Before we finish, I have some really exciting news to share with you, and that is that my second eBook from Craft and Vision, Sharp Shooter: Proven Techniques for Sharper Photographs, was released last week, and is now available from the Craft & Vision Web site! We start by covering what makes an image sharp in the first place, then I cover some hand-holding techniques, stabilization for long lenses and focus stacking among other things, and we also go into sharpening in post when it didn’t quite work out, and also sharpening for final output. I wrote a blog post to introduce you give you some more details, which you can find at https://mbp.ac/sharp if you are interested.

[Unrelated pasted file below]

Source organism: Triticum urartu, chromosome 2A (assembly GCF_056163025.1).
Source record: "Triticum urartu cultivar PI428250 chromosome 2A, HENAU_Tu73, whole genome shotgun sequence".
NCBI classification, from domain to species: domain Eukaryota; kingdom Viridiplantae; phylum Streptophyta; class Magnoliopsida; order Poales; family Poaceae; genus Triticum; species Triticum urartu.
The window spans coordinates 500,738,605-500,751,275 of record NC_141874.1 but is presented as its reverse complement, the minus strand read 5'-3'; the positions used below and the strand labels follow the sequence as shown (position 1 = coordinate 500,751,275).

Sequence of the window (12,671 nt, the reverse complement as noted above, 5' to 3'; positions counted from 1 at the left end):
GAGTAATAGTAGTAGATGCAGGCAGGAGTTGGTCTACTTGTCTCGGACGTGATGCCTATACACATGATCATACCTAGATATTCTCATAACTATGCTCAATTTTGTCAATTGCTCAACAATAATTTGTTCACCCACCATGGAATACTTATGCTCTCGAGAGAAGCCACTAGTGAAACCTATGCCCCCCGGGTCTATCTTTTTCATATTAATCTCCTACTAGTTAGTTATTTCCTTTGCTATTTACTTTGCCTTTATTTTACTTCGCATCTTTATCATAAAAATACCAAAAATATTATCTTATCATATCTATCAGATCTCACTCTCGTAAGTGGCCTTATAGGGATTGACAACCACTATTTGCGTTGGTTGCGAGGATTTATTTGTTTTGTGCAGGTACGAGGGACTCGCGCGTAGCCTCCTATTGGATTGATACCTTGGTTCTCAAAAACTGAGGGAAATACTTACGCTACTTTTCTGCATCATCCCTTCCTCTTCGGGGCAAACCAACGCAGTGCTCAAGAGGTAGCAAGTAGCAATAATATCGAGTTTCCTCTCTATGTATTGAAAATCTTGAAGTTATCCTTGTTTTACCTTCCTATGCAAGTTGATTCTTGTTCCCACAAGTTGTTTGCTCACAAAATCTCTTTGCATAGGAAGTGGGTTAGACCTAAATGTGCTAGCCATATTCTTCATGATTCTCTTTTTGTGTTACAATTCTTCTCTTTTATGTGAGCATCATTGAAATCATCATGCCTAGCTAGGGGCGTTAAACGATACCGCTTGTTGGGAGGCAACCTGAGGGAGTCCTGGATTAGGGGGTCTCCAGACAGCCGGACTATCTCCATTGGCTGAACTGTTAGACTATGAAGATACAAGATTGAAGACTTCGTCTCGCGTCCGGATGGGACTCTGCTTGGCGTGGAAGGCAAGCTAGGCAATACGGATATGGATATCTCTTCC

Remember these books are incredible value at only $5 a pop, but for those of you that pick up and listen to this episode quickly enough, if you use the promotional code SHARP4 when you check out, you’ll only pay $4 or use the code SHARP20 to get 20% off when you buy 5+ products from the Craft & Vision Library. These codes expire at 11:59 PM (PST) July 4, 2013, so just a few days from now. If you miss that, it’s still only $5 and if you sign up for the my newsletters with the buttons on my blog, you’ll receive an email when I release any future books, so you won’t miss the sale in future.
I’m really happy to get my second book in the Craft & Vision library, and I really hope you enjoy it if you decide to pick up a copy.
Martin’s 21 Images on Google Plus: https://plus.google.com/u/0/photos/102227359845636175866/albums/5895503804877505873
Google Plus Event Photo Gallery: https://plus.google.com/u/0/events/gallery/cav22j3eo2rtheqmjqf756jfigc
MBP G+ Community: https://mbp.ac/community
My New eBook — Sharp Shooter: https://mbp.ac/cvss
Music by UniqueTracks